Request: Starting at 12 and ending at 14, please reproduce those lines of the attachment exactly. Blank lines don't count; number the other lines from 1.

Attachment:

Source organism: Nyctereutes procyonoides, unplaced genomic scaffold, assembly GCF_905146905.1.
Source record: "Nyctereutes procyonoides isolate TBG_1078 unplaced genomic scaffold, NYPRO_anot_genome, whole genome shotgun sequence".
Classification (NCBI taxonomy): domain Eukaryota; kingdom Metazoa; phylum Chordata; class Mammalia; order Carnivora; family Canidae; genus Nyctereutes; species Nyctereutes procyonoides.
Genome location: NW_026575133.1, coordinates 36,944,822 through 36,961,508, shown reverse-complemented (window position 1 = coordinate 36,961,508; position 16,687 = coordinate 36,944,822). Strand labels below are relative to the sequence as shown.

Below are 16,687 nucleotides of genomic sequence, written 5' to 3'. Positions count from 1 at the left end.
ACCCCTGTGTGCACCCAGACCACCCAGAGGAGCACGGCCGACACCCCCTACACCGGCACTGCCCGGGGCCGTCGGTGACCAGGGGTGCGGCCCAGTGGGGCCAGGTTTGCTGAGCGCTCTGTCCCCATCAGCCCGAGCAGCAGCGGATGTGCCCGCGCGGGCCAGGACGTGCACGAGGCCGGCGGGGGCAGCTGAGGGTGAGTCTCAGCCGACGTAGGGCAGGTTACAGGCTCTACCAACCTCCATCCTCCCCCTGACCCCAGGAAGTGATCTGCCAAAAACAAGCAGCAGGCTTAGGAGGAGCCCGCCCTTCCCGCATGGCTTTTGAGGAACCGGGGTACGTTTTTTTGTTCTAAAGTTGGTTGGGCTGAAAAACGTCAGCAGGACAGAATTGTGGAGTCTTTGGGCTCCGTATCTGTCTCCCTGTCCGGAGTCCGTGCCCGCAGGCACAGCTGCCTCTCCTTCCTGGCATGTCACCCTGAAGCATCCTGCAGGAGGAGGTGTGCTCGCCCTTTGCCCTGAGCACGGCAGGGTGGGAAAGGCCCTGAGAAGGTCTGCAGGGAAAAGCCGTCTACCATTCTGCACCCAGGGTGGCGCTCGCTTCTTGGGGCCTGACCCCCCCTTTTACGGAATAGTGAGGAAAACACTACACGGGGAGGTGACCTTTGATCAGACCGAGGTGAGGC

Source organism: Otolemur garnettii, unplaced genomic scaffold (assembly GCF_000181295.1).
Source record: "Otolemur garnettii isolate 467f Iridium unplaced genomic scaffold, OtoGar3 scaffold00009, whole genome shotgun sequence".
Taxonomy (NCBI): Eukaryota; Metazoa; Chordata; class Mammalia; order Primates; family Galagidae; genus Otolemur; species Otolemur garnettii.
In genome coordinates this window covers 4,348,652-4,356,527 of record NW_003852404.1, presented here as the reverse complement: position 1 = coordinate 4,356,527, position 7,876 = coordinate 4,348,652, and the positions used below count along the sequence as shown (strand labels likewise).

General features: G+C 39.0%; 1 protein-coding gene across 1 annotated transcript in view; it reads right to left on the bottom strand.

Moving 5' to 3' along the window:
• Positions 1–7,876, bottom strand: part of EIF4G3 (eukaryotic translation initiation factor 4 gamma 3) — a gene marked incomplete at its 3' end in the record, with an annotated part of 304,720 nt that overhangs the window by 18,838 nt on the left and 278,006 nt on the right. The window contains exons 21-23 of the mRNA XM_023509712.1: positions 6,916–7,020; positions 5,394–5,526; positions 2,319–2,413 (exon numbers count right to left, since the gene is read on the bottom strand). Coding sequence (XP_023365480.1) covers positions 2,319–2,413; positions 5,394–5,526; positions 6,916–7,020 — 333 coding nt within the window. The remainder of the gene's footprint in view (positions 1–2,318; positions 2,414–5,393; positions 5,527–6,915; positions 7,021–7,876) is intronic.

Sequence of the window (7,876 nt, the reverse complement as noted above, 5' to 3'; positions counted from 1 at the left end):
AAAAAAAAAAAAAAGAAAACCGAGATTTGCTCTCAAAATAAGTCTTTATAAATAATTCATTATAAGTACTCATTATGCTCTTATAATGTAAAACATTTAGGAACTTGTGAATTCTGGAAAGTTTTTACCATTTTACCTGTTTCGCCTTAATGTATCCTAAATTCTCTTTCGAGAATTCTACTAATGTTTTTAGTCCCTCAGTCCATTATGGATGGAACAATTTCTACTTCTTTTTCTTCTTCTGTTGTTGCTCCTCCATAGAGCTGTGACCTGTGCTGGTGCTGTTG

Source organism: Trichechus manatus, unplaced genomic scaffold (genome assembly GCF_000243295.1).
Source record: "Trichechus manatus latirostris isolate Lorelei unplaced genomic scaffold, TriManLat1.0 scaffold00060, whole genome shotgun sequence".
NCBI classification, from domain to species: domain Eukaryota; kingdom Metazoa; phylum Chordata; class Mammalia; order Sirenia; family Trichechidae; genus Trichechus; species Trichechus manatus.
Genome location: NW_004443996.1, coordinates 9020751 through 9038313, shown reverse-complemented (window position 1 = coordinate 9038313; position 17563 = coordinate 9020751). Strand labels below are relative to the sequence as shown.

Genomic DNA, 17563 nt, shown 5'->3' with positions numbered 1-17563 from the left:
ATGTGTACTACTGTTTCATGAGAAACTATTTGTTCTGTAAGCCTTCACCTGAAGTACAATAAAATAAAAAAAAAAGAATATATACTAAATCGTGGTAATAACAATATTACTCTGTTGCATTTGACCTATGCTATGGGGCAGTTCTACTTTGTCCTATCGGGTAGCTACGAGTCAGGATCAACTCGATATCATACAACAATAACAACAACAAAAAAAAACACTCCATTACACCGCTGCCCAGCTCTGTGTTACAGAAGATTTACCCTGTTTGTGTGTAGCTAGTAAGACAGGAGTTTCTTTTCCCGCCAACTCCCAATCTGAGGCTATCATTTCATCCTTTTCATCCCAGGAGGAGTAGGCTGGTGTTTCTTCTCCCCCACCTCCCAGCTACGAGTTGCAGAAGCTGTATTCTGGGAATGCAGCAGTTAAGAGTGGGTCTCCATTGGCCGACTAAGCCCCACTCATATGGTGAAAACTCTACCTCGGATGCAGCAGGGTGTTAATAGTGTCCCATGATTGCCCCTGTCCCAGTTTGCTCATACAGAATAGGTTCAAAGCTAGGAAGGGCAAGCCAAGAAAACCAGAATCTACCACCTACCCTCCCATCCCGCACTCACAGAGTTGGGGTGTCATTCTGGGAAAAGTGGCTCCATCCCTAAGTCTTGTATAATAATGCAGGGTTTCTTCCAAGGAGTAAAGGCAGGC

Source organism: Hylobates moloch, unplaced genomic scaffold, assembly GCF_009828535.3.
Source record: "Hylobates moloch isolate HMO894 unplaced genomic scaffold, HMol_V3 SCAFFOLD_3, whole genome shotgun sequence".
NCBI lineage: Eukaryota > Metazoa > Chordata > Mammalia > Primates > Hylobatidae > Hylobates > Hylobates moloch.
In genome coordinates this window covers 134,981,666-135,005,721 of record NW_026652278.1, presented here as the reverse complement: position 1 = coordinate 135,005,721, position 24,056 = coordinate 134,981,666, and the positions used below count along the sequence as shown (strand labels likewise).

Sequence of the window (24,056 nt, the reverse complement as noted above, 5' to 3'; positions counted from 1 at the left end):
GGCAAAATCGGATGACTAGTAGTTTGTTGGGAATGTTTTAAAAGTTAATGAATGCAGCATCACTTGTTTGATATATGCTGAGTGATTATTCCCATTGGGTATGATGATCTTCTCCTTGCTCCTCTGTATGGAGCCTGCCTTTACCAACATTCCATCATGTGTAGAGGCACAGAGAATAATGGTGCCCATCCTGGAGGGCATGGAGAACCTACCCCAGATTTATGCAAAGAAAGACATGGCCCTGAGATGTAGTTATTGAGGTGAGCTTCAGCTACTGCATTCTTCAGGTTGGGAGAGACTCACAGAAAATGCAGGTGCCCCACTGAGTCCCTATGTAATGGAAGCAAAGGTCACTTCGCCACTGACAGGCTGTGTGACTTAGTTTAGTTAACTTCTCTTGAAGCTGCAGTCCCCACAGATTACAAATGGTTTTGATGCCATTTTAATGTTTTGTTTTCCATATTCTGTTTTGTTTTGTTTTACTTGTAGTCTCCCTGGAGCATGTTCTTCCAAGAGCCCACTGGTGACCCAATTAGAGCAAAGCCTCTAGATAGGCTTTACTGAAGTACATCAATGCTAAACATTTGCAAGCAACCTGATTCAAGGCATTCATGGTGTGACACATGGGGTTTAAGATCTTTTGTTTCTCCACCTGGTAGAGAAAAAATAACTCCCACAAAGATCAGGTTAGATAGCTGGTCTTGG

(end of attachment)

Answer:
Moving 5' to 3' along the window:
• Positions 1–7,876, bottom strand: part of EIF4G3 (eukaryotic translation initiation factor 4 gamma 3) — a gene marked incomplete at its 3' end in the record, with an annotated part of 304,720 nt that overhangs the window by 18,838 nt on the left and 278,006 nt on the right. The window contains exons 21-23 of the mRNA XM_023509712.1: positions 6,916–7,020; positions 5,394–5,526; positions 2,319–2,413 (exon numbers count right to left, since the gene is read on the bottom strand). Coding sequence (XP_023365480.1) covers positions 2,319–2,413; positions 5,394–5,526; positions 6,916–7,020 — 333 coding nt within the window. The remainder of the gene's footprint in view (positions 1–2,318; positions 2,414–5,393; positions 5,527–6,915; positions 7,021–7,876) is intronic.

Sequence of the window (7,876 nt, the reverse complement as noted above, 5' to 3'; positions counted from 1 at the left end):